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Tech Talk: Good Digital Parenting

CDT’s Tech Talk is a podcast where we dish on tech and Internet policy, while also explaining what these policies mean to our daily lives. In this episode we talk about good digital parenting and share insights on nonprofit fundraising.

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California Takes Meaningful Step Toward Shoring Up Student Privacy

New education technologies show promise in enhancing overall education. However, these tools collect, share, and store student data with commercial service providers and researchers, raising a range of privacy concerns. Yesterday, California Governor Jerry Brown signed The Student Online Personal Information Protection Act (“SOPIPA”) (S.B. 1177), a much-needed departure from current trends in student privacy legislation and, while not perfect, could serve as a framework for other state legislatures’ approach to this issue.

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Always On: The Digital Student

CDT began addressing issues of privacy in education in our second installment of Always On. In partnering with the Data Quality Campaign, we explored how technology could be integrated into schools to achieve better student outcomes, and how we protect the privacy of students as we try to empower teachers and parents with more actionable data.

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Do Not Track Kids Bill Revives Minors’ Online Privacy Debate

The Do Not Track Kids Act (DNTK) has resurfaced, bringing the debate over minors’ online privacy back to the federal level. Sponsored by now-Senator Markey and Representatives Barton and Rush, this year’s bill is largely the same as the Markey-Barton bill of 2011. As we noted in 2011, the DNTK bill’s use of the Fair Information Practice Principles framework is a good approach to protecting the privacy of users’ information – but extending those protections only to users in a certain age bracket raises significant complications for users and operators alike.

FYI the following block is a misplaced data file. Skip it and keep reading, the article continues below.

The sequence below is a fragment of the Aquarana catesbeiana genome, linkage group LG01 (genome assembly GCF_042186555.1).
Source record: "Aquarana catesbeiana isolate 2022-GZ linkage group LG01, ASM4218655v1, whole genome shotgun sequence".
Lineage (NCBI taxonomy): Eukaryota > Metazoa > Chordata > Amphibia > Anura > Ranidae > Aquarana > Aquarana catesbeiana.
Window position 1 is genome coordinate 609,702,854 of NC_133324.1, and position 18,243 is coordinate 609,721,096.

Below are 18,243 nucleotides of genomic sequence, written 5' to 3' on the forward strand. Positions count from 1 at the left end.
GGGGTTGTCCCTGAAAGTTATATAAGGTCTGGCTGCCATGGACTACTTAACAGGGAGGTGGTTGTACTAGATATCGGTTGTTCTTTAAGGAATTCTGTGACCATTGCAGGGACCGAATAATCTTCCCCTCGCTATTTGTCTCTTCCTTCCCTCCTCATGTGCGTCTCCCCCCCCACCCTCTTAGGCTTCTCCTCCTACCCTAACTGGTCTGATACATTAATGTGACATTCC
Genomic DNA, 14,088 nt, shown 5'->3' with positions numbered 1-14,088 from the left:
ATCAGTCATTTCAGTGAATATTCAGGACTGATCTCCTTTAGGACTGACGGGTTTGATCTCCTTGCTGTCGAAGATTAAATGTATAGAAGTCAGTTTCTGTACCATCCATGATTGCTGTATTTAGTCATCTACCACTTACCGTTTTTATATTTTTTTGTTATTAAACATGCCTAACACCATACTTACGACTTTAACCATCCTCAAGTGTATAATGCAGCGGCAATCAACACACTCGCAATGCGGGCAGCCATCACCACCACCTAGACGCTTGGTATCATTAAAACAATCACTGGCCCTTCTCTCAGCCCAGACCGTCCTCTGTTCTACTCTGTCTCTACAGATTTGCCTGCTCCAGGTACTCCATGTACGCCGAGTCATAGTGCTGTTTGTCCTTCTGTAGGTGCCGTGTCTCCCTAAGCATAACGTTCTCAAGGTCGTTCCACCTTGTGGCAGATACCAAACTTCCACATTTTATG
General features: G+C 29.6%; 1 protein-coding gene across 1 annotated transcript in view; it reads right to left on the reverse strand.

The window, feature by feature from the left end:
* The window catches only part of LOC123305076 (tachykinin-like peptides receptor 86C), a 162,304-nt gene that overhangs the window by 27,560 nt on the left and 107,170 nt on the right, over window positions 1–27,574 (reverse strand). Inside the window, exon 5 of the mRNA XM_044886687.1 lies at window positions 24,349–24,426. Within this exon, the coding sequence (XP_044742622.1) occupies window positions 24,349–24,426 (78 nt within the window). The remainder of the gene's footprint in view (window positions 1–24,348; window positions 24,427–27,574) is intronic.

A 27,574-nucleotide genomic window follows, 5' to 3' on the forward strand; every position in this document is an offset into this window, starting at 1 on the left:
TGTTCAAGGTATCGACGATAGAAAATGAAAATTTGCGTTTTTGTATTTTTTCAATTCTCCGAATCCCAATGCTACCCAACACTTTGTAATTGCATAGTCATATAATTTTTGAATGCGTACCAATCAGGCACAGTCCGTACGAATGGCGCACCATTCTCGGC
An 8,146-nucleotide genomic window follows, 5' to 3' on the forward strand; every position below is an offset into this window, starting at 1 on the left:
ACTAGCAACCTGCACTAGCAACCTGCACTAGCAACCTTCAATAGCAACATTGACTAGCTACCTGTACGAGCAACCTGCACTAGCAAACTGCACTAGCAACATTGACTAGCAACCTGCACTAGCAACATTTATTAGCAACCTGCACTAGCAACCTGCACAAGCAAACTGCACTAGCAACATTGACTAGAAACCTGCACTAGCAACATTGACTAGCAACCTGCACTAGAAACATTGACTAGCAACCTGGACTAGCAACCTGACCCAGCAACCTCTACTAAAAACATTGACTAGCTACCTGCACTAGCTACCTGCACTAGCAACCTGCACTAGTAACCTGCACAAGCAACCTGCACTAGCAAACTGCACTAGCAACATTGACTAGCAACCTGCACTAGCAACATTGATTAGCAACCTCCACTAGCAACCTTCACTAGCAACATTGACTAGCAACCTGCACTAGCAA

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CDT Testifies on Two California Bills that Threaten Free Expression and Privacy Online

Today, Emma Llansó, CDT Policy Counsel, will testify before the California State Assembly Committee on Arts, Entertainment, Sports, Tourism, and Internet Media urging Members of the Committee to reject two bills that recently passed the California Senate. Both bills aim to protect children’s privacy, but would seriously burden minors’ First Amendment rights by limiting their access to information while also limiting their access to platforms for their own speech. Ms. Llansó’s full testimony is available here.

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Proposals to Children’s Privacy Rule Pose Real Problems for Free Expression and Innovation

The FTC is proposing changes to the Children’s Online Privacy Protection Act (COPPA) rule that will increase uncertainty for website operators and app developers and could bring a whole new set of sites and services into COPPA’s scope. COPPA requires operators of websites and online services that are targeted to children, or who know a particular user is a…

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